As an educator and consultant, Gregor Zorn always wanted to deliver easy to comprehend, relevant, and scientifically backed knowledge. “It is essential for me to deliver complicated information in the way that the recipients fully comprehend and feel more comfortable using this knowledge, personally or professionally. As a consultant, the goal is similar but it applies to specific areas of interest such as medical cannabis growing, product development, clinical research, clinical trial implementation, and other scientific services.”

What didn’t change much from last year’s report are the companies that grow medical cannabis being sold in Europe. There are dozens of projects in Europe and overseas with the goal to supply Germany and other countries with cannabis, but only a few manage to actually do so. Something else that didn’t change from the first edition is that Germany remains the largest European market, even larger than all others combined.”.

High standards

It is also important for Gregor Zorn to make a distinction between recreational use and medicinal use. “For recreational users, the goal is usually to get a positive experience, to change consciousness, and connect with other people on a different energetic level. With medicinal use, the goals are more focused on the treatment of specific symptoms or medical conditions. This is achieved with precise dosing of selected medical cannabis products, following a regular schedule, ideally prescribed and followed-up by a medical professional.”

According to Zorn, this also sets requirements for the product. “Medical cannabis is cannabis that has been grown, processed, stored, and distributed for medicinal use. It should adhere to the highest standards of safety. It should be tested to show compliance with the absence of pesticides/fungicides, bacterial/fungal contamination, heavy metals, and residual solvents. It should also be tested for the levels of the major constituents, cannabinoids, and terpenes, as this provides essential information for dosing, chemovar selection, and correct storage of the product. I think it should be standardized as much as possible, which can be problematic, especially for cannabis inflorescence. This can only be done with stable genetics and a fully monitored grow environment. This can be challenging for most licensed producers, which is reflected in the differences between batches of the same chemovar.”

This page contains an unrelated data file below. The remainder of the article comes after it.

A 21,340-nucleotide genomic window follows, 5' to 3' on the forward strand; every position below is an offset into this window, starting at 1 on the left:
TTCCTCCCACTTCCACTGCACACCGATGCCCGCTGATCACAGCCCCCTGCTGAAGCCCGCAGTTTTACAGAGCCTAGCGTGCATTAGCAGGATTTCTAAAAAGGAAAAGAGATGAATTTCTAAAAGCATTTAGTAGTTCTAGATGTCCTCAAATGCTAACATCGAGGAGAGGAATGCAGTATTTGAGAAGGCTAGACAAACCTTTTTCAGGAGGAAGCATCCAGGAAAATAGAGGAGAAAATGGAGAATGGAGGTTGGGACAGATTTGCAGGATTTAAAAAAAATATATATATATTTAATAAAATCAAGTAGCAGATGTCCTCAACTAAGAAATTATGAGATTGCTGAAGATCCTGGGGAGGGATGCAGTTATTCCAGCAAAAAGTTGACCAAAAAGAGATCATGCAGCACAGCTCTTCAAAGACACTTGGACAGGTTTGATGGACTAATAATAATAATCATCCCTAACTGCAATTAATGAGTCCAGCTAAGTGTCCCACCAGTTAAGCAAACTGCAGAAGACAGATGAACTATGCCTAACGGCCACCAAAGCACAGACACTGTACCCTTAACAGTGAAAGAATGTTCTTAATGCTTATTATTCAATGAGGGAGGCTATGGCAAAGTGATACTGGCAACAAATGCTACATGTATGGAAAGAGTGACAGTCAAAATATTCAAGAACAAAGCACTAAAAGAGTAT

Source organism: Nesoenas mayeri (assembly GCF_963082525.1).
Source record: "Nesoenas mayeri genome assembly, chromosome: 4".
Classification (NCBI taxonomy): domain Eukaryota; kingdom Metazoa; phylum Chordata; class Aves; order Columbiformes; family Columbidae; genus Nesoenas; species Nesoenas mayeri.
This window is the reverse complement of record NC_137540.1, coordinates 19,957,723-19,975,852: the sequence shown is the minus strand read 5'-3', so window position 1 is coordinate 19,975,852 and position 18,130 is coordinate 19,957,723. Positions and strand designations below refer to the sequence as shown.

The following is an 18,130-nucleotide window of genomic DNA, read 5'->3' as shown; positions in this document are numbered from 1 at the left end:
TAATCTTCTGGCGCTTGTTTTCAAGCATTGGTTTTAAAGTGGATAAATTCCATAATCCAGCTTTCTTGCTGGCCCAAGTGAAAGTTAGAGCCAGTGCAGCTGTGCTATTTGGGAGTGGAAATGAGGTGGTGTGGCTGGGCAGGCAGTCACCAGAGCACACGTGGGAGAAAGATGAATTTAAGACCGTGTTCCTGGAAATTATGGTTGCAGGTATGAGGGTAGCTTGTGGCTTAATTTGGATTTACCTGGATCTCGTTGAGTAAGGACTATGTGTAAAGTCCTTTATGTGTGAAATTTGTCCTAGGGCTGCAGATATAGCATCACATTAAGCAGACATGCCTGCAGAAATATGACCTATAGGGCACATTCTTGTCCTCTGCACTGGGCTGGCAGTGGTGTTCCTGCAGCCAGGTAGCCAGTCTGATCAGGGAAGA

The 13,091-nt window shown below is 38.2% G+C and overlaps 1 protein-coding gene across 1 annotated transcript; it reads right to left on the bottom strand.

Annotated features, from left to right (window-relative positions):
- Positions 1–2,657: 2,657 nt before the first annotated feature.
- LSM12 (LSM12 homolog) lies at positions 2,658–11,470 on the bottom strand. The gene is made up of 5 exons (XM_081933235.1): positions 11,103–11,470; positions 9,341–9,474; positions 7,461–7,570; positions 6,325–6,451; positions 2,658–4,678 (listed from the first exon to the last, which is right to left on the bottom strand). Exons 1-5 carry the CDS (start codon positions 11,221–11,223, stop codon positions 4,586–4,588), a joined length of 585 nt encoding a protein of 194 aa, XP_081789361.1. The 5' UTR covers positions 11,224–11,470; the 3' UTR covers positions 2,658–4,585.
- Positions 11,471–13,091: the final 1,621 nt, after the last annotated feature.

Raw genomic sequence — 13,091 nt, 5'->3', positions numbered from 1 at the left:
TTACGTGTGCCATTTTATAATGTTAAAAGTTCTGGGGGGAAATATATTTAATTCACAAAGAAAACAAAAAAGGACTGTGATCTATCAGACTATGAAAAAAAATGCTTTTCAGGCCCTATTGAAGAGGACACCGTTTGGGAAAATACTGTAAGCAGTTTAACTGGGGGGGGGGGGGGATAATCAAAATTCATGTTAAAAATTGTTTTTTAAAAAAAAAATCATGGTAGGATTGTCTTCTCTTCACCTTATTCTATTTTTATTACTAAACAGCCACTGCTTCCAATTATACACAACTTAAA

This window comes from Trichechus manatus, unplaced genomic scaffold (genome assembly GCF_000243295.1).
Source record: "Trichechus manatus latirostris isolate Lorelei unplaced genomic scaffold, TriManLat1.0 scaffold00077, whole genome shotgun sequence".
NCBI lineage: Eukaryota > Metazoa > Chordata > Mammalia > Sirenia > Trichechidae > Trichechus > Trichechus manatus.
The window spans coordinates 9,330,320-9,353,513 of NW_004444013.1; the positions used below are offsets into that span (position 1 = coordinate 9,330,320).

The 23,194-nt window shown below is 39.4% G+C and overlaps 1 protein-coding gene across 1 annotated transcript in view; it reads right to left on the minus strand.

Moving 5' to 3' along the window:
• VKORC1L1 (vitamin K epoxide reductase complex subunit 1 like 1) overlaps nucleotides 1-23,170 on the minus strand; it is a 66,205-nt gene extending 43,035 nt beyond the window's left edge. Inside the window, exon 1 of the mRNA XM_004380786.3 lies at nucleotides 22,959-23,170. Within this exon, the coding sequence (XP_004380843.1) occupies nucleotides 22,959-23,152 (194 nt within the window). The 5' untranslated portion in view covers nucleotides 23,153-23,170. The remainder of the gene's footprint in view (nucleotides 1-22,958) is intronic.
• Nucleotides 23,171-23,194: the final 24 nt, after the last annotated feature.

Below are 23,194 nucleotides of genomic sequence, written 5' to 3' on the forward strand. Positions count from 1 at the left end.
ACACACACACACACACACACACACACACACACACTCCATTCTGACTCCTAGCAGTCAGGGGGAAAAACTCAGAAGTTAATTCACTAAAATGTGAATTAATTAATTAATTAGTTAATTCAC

With the interest of its medical applications growing by the day, we see more research is being done in this area. However, there are still sever, mainly bureaucratic, roadblocks due to its narcotic status. This hinders our understanding, applicability, and full potential of this medicinal plant. There are also many misconceptions about this plant that need to be addressed and not perpetuated further. Companies working in this sector should adhere to the scientific approach, and some of them are doing a great job. However, many are still relying on cheap marketing tricks, just to boost sales of their products. This can have negative repercussions on the credibility of this industry as a whole.

On the other hand, it is also important to listen carefully to medical cannabis users, who have had personal experience for their specific conditions. Such feedback is incredibly valuable, as it provides patients real-life experiences, what works doesn’t work, dosing, cannabinoid ratios, and other useful data. When enough data is gathered, it can be a valuable resource for developing therapeutic protocols, medical guidelines and clinical trials, as well as developing new cannabinoid formulations and cultivars with specific active compounds.”